DICOM is now a highly successful standard, and I occasionally think about why this is. I was first involved in 1991, and have been involved on and off ever since. It is different from most standards in that participants tend to be highly pragmatic, and willing to compromise for the sake of making things work. I think that this is part of why it has succeeded.
One reason for this pragmatism is the original forcing function for DICOM. In the late 1980's and early 1990's hospitals were "owned" by the MR vendor. Each vendor had its own proprietary networking system for imaging systems. The MR system was the really big ticket purchase for a hospital. So the effect was that a hospital with a GE MR system would have GE for all the rest. A Siemens MR owner would have Siemens for all the rest. And this was a tremendous problem for the hospitals. They wanted to be able to buy from a variety of vendors without suffering from network problems.
They laid down a nuclear threat. They threatened to disqualify any product that did not interoperate with imaging equipment from other vendors. The threat was to officially label that product as not suitable for medical use. The NEMA standard that preceded DICOM had failed to be widely accepted (for a variety of good reasons) but there was a lot learned from attempts to use it. It was clear that a standard was needed in order to accomplish interoperability.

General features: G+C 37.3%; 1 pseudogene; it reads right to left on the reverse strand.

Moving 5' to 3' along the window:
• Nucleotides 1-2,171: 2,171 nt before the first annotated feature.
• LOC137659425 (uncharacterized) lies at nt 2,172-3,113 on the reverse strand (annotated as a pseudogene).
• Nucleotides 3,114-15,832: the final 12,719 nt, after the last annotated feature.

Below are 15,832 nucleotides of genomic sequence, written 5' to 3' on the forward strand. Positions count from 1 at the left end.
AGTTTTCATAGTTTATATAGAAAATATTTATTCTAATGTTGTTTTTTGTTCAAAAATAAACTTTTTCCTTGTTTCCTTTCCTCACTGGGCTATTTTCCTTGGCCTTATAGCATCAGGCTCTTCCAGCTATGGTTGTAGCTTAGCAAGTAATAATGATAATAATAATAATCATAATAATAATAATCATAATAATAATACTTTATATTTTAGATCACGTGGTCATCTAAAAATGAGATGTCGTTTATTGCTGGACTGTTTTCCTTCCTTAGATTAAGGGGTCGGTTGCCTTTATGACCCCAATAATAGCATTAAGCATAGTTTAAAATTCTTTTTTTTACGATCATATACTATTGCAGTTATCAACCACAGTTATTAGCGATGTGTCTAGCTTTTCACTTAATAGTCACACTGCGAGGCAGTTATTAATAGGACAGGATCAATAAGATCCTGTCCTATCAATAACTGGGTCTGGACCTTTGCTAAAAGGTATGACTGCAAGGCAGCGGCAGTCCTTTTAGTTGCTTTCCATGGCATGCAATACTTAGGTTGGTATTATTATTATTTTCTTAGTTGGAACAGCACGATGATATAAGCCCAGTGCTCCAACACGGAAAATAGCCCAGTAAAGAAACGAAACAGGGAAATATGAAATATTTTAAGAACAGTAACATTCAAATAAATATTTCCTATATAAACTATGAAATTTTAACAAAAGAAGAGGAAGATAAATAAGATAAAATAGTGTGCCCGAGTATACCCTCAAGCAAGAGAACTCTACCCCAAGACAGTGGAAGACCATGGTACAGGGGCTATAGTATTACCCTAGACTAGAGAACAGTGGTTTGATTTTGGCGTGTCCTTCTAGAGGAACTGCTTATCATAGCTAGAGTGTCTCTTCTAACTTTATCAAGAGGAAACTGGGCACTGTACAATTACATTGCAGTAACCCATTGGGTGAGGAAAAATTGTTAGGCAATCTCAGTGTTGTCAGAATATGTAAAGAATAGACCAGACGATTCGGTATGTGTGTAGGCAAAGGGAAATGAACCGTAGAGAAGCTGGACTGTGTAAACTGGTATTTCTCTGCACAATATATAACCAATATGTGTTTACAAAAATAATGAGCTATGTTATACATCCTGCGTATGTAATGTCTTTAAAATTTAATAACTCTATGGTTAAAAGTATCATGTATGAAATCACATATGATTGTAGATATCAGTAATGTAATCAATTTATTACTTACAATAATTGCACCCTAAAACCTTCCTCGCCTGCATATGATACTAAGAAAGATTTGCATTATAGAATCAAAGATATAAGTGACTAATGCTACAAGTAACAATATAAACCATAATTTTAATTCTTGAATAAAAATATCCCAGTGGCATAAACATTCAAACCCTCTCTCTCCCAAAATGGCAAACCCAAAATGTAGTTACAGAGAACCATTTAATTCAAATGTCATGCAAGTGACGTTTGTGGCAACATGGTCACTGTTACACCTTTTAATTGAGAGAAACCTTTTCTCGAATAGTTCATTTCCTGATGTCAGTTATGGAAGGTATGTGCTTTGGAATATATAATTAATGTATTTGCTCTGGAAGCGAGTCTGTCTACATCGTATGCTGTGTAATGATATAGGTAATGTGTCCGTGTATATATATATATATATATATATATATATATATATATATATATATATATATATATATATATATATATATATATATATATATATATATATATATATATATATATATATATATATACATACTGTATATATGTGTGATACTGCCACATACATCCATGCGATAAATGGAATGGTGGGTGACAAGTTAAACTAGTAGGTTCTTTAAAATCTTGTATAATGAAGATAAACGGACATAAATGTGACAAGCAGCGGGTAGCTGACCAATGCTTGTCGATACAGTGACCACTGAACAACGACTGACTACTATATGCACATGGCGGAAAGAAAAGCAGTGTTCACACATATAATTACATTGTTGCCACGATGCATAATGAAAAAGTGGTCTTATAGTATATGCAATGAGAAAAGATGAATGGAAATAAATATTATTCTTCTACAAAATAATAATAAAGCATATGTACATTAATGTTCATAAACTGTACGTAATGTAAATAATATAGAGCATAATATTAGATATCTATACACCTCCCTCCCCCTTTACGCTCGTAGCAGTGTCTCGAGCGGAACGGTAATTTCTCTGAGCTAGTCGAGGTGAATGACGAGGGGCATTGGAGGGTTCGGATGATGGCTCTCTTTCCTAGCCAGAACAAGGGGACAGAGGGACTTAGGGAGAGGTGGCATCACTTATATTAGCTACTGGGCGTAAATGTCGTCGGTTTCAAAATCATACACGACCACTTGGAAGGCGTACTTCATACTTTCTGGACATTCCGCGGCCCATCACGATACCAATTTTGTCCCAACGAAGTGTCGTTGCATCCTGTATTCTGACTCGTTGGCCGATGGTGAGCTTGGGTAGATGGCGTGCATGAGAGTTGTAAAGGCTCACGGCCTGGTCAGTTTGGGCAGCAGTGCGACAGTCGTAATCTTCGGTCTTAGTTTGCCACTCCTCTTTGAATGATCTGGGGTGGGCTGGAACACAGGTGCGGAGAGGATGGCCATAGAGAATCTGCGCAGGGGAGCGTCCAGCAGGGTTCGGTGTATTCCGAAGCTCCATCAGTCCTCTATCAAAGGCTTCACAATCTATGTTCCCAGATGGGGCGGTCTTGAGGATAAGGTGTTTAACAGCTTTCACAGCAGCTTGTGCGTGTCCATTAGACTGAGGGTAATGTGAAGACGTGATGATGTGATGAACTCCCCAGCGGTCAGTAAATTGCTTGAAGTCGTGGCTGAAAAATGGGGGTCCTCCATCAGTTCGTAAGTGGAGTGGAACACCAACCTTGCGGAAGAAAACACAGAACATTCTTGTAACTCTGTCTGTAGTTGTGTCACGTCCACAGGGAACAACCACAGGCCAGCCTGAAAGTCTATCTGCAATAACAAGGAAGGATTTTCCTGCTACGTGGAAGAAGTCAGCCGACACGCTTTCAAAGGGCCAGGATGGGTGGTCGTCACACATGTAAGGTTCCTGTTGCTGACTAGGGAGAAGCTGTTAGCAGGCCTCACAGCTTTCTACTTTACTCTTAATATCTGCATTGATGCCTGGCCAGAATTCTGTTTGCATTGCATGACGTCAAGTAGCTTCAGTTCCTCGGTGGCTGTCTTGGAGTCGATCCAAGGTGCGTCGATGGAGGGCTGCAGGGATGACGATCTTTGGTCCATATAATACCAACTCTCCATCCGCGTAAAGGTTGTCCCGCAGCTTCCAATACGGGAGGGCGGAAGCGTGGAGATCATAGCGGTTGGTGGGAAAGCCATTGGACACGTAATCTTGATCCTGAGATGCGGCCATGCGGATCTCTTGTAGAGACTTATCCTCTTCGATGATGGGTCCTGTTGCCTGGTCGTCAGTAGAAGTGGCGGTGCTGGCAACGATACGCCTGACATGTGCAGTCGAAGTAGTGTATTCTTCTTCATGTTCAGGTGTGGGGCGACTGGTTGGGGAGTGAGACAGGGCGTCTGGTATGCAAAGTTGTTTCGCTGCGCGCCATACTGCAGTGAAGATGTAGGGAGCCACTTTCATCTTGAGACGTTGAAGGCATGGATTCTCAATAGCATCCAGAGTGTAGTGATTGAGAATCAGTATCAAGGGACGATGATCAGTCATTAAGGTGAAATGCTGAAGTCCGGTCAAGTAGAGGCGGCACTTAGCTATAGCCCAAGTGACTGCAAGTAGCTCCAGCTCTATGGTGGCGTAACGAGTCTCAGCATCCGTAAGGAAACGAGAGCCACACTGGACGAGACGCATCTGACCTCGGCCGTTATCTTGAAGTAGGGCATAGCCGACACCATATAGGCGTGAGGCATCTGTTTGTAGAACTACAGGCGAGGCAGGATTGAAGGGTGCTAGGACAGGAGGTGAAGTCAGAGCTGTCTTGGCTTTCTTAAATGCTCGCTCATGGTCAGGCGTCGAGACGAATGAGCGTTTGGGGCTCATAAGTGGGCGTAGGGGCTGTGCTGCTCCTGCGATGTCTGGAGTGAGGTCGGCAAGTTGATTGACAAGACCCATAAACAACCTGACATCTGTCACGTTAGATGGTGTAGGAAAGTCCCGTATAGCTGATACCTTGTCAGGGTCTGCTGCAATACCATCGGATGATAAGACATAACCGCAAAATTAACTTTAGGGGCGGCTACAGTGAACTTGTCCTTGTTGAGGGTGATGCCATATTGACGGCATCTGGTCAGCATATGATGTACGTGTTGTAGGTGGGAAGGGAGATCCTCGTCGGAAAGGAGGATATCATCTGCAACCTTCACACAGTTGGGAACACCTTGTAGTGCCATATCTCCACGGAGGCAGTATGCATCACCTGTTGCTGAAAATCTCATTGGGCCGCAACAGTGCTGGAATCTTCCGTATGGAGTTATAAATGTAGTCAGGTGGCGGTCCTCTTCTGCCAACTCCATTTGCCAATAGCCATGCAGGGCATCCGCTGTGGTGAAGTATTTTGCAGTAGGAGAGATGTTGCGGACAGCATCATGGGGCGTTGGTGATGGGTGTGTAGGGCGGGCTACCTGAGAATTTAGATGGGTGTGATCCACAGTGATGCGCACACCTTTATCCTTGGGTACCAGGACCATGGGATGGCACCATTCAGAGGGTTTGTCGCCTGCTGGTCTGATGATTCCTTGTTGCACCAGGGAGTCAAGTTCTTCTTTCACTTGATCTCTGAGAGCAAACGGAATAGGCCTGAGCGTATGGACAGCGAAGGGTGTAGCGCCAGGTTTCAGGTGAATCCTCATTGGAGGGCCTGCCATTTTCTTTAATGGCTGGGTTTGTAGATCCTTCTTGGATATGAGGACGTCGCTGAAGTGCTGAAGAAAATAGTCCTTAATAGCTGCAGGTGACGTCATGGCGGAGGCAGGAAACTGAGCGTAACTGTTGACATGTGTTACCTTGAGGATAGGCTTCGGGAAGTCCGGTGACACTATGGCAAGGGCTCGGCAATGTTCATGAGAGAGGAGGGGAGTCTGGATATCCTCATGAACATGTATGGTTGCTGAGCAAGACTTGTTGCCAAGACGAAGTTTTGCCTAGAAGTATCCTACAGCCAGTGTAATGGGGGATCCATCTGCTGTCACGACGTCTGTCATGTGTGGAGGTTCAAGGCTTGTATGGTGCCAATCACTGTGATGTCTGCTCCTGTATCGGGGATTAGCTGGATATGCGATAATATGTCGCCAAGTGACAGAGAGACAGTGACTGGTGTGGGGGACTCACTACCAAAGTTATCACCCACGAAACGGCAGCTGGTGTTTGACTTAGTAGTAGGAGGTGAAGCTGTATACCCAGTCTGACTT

But this is different from most standards processes. The goal was not creation of a standard. We were going to be put out of business if our products did not interoperate. The standard was merely a step on the road toward that goal. Most of us involved with creating the standard were engineering managers or product managers. We would be failures if all we did was write a standard. Success required product integration and successful interoperation with products from other vendors. The standards consultants, standards experts, and the like were not welcome unless they contributed toward our success.
This did establish a tradition of pragmatism. Making the system work was far more important than following any particular theory or standards practice. Academic and theoretical purity was of value only to the extent that it helped ensure that things worked when we were done. The "fad du jure" (e.g., SOA) was unwelcome. We had products with long lifespans, strict regulatory requirements, and tight pricing pressures. Technology fads had no influence on medical buyers. They were influenced by medical fads. So, as engineering and product managers who needed to sell products we stomped out the technology fads, unless they could show pragmatic value as enhancing our chances of success.
This is very different from many SDOs. In many SDOs the development team reaches their goal with the successful balloting of the standard. That is the target. That is what they get paid for. We knew that we were not done until we had a cost effective implementation of the standard, working in our product, selling to our customers, and acceptably interoperating with the other machines on the customers network. Having this different goal and different staffing made a difference in our practices, attitudes, and traditions.
This is one reason that DICOM succeeded.